This post was written by Robin Gosdin, RN, Certified Nursing Assistant (CNA) Program Director and Instructor at Cleburne Independent School District (ISD), which is in Cleburne, Texas. She began teaching students in 1990 and has experience in nursing and long-term care.
At the beginning of each school year, I greet a new group of CNA students. I introduce them to their program and curriculum, outlining the state skills they will be assessed on for their certification, as well as the additional skills they will practice in the simulation lab.
State skills are written on a white board, color-coded based on resources required (manikin, group, etc.), and remain in full view in the lab throughout the school year. We write skills again on an adjacent board as they are practiced, showing students how much they’re learning beyond the state’s requirements.
Communicating these skills clearly and frequently helps students stay on-task, retain information, understand their teacher’s commitment, and feel fulfilled.
- Students’ seriousness – Reminding students about certification requirements keeps them on-task every day. They see the value in their work and give their all during class to be better prepared during exams.
- Students’ retention – Public speaking courses say it best. The key to retention is to tell your audience what you’re going to tell them, tell it, then remind them what you told them. Students remember information better when they’ve been informed prior to and reminded after learning a skill.
- Instructor commitment- As instructors, we always want what’s best for our students. We want them to pass their exams and become successful professionals. By keeping our workload on full display, we illustrate our commitment to their learning and retention.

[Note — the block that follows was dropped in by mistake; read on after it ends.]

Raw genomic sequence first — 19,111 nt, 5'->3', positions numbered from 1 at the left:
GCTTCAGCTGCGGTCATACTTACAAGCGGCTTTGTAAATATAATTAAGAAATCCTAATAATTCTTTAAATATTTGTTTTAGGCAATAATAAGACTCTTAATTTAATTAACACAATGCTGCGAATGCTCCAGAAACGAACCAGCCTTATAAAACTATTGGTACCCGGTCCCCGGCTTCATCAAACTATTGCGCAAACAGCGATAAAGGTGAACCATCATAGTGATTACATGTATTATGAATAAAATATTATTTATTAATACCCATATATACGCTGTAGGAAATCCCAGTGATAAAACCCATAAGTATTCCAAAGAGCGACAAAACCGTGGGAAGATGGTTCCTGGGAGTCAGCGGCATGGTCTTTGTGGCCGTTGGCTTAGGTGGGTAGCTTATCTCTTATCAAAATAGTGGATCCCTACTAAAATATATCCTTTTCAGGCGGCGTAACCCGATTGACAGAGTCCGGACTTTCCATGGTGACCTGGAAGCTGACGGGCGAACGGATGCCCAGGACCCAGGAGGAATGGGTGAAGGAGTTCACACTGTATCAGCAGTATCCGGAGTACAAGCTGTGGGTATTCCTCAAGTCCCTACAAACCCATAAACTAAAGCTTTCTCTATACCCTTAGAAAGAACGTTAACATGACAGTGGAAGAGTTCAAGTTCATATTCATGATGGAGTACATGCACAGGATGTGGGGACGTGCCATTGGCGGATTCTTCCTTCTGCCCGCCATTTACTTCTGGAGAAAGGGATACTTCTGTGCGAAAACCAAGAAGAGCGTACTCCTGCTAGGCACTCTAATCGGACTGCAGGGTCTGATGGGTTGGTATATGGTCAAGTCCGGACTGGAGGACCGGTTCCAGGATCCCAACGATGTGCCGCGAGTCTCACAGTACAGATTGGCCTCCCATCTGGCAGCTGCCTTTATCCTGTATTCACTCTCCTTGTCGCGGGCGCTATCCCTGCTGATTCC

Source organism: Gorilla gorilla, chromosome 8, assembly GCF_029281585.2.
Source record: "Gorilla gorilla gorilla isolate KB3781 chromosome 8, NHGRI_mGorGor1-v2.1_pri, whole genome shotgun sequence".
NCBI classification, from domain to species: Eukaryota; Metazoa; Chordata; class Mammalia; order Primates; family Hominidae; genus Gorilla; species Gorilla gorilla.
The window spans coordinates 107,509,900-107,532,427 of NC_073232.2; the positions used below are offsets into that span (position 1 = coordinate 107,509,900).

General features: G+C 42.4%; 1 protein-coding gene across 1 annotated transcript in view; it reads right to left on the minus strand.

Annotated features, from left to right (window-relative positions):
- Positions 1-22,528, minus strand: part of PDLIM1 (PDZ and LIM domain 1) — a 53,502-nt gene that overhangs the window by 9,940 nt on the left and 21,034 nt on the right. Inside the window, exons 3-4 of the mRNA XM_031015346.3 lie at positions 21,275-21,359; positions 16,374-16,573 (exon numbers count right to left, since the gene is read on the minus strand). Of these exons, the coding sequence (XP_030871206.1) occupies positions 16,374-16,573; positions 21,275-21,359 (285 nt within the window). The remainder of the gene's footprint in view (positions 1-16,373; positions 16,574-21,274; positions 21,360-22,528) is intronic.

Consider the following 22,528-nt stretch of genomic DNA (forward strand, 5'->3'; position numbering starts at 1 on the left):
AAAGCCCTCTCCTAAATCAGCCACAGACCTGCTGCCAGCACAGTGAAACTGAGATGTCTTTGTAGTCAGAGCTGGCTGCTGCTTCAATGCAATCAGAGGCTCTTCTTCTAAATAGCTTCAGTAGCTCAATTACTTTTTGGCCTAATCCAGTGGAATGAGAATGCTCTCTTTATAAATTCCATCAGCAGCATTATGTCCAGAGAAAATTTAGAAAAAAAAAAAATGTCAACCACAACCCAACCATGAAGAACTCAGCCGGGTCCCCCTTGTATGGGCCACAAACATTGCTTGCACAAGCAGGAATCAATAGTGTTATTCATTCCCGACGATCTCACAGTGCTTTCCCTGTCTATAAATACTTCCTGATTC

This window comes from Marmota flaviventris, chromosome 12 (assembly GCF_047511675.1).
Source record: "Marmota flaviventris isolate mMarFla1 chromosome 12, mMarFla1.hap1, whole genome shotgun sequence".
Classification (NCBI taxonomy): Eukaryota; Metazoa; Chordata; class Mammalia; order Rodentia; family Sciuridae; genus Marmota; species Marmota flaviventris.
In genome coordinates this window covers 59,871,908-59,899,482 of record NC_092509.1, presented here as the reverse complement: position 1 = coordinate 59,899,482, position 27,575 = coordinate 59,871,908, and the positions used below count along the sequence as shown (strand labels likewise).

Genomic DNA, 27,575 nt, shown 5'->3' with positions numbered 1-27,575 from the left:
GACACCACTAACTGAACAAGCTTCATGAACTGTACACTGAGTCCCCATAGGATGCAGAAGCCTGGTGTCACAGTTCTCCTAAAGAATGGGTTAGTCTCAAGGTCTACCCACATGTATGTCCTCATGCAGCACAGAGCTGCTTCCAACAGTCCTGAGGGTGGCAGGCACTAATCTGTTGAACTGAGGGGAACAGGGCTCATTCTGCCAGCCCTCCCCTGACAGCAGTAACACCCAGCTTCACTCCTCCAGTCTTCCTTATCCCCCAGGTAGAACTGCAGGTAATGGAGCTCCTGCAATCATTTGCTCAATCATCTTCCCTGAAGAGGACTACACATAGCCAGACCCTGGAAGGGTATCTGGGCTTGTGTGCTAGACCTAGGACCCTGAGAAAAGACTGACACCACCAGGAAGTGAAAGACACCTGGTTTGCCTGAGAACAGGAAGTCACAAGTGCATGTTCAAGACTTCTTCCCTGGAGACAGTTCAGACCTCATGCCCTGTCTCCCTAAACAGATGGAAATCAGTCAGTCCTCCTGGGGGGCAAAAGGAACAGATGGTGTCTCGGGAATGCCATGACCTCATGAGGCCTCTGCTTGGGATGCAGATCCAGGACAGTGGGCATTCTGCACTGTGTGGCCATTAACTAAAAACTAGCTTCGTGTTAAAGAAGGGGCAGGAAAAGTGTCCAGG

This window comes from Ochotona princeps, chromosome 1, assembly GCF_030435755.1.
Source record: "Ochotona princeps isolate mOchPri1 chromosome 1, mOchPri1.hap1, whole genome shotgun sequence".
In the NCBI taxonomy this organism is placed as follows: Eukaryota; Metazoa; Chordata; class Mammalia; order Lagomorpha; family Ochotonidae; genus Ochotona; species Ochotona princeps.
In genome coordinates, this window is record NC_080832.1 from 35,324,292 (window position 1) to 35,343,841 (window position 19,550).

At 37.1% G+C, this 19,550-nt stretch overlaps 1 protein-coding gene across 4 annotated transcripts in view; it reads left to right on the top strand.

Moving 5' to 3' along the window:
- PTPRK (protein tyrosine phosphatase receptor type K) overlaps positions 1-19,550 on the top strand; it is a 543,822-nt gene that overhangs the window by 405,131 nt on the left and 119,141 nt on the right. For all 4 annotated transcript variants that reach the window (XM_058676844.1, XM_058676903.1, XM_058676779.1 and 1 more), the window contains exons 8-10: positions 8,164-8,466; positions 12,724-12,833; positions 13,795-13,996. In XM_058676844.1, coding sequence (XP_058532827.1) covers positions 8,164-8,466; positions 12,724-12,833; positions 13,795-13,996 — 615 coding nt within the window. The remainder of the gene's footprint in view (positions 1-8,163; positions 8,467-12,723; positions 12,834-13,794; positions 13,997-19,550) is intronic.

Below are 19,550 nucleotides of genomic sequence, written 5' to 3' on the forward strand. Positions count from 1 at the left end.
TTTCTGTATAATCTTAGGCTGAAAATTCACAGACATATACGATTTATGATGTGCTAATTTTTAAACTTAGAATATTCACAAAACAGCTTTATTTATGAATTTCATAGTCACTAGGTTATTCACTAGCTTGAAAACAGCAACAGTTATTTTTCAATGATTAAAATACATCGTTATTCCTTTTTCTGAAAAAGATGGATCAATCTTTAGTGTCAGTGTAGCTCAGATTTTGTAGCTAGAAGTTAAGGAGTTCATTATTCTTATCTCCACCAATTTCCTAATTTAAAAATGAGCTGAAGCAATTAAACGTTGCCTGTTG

- Students’ fulfillment – High schoolers have it rough. Between classes, part-time jobs, family, and social lives, they can get stressed out. Showing them how much they are learning can give them the confidence and sense of accomplishment needed to keep going when things get rough.
Our CNA program has graduated countless students. Many of them go on to be productive professionals in the healthcare field. Transparency is one crucial teaching strategy that helps them make that transition.
Pictured above: Cara Callaway*, science teacher from Cleburne ISD; Robin Gosdin, RN, and author of this post; Terry Kitchen, Regional Territory Manager for Pocket Nurse, who can be reached at email@example.com.
Editor's Note: Contact Pocket Nurse to talk about outfitting your simulation lab with the equipment you need to prepare your students. Our Sales Team is comprised of experts who can help you set up your students to succeed! Contact our Customer Service team at firstname.lastname@example.org.
Correction: Cara Callaway was misidentified when we originally posted this article. We apologize for the error.